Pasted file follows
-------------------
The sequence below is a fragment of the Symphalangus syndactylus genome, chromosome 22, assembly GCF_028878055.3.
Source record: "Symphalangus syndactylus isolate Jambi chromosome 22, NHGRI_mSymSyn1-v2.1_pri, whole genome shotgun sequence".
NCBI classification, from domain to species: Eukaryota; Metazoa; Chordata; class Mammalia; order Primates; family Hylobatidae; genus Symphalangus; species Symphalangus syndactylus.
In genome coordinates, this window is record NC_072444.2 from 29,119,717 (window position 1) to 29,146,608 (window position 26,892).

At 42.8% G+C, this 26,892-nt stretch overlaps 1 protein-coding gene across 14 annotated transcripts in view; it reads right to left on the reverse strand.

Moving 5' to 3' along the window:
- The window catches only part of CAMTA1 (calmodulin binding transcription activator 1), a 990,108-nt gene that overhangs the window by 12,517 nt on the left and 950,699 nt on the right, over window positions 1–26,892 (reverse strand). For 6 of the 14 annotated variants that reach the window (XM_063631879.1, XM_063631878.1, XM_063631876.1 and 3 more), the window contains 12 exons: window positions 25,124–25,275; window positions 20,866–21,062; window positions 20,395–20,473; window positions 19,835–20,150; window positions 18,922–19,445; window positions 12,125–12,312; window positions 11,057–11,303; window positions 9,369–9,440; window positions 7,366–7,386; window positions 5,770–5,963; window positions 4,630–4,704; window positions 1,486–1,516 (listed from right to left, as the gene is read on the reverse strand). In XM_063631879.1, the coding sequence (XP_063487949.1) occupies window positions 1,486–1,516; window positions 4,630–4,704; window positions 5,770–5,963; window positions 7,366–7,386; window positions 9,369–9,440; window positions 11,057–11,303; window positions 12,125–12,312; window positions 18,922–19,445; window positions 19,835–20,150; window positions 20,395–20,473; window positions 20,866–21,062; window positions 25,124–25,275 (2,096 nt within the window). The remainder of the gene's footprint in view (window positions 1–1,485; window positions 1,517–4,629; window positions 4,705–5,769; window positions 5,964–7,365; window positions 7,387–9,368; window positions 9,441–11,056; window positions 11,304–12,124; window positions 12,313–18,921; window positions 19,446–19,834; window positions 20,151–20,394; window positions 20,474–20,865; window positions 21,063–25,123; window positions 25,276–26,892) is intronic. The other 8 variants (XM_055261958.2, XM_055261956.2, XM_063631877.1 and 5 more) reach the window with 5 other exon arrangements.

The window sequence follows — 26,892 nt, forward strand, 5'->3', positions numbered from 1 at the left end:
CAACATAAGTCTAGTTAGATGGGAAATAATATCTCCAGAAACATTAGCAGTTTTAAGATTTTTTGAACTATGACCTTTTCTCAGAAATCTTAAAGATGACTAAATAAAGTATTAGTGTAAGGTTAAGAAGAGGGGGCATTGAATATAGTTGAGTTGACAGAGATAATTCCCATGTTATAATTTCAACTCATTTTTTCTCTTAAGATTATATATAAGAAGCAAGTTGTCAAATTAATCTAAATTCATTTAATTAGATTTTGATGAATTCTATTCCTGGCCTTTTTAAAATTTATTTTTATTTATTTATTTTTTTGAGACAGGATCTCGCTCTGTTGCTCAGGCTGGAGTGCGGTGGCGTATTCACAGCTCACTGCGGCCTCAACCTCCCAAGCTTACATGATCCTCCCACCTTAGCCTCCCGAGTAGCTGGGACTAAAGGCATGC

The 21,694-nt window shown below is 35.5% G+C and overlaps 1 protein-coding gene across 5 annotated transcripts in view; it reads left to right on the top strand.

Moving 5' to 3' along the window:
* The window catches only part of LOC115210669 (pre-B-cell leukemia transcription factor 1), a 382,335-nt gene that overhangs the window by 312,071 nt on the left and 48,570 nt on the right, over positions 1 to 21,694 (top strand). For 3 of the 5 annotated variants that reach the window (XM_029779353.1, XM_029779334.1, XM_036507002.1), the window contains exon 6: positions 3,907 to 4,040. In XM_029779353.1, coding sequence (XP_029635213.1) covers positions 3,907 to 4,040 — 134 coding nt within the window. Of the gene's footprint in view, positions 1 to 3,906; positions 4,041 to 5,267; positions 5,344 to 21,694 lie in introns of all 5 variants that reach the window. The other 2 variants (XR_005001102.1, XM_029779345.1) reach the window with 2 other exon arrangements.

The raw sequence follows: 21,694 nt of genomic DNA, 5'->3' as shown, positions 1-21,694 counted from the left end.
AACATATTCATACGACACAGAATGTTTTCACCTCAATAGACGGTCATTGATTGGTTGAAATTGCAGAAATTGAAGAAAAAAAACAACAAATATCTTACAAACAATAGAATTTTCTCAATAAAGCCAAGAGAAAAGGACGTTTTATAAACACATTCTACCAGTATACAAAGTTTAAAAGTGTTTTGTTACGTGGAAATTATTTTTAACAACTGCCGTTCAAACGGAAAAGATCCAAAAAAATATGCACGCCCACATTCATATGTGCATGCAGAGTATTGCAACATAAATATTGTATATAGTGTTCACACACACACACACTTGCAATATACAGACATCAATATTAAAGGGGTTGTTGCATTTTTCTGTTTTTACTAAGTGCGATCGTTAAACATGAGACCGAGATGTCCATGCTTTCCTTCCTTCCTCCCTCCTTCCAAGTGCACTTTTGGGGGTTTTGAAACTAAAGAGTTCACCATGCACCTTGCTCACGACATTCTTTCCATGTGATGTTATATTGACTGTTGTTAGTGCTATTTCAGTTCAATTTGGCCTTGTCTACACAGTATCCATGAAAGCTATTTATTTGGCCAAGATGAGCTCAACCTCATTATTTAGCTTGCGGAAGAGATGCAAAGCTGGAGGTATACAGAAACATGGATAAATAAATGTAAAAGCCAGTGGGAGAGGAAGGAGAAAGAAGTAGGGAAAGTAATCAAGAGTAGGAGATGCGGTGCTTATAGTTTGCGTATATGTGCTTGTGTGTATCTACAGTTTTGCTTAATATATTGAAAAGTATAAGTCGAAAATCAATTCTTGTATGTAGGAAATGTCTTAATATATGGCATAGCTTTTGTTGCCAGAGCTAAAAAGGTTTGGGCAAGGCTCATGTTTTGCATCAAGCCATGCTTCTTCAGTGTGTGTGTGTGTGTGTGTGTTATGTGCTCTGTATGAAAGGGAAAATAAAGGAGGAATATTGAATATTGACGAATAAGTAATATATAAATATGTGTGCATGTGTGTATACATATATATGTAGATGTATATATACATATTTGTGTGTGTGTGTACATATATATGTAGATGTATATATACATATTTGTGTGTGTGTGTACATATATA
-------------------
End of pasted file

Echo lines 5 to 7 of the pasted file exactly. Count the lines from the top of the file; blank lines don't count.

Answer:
At 42.8% G+C, this 26,892-nt stretch overlaps 1 protein-coding gene across 14 annotated transcripts in view; it reads right to left on the reverse strand.

Moving 5' to 3' along the window:
- The window catches only part of CAMTA1 (calmodulin binding transcription activator 1), a 990,108-nt gene that overhangs the window by 12,517 nt on the left and 950,699 nt on the right, over window positions 1–26,892 (reverse strand). For 6 of the 14 annotated variants that reach the window (XM_063631879.1, XM_063631878.1, XM_063631876.1 and 3 more), the window contains 12 exons: window positions 25,124–25,275; window positions 20,866–21,062; window positions 20,395–20,473; window positions 19,835–20,150; window positions 18,922–19,445; window positions 12,125–12,312; window positions 11,057–11,303; window positions 9,369–9,440; window positions 7,366–7,386; window positions 5,770–5,963; window positions 4,630–4,704; window positions 1,486–1,516 (listed from right to left, as the gene is read on the reverse strand). In XM_063631879.1, the coding sequence (XP_063487949.1) occupies window positions 1,486–1,516; window positions 4,630–4,704; window positions 5,770–5,963; window positions 7,366–7,386; window positions 9,369–9,440; window positions 11,057–11,303; window positions 12,125–12,312; window positions 18,922–19,445; window positions 19,835–20,150; window positions 20,395–20,473; window positions 20,866–21,062; window positions 25,124–25,275 (2,096 nt within the window). The remainder of the gene's footprint in view (window positions 1–1,485; window positions 1,517–4,629; window positions 4,705–5,769; window positions 5,964–7,365; window positions 7,387–9,368; window positions 9,441–11,056; window positions 11,304–12,124; window positions 12,313–18,921; window positions 19,446–19,834; window positions 20,151–20,394; window positions 20,474–20,865; window positions 21,063–25,123; window positions 25,276–26,892) is intronic. The other 8 variants (XM_055261958.2, XM_055261956.2, XM_063631877.1 and 5 more) reach the window with 5 other exon arrangements.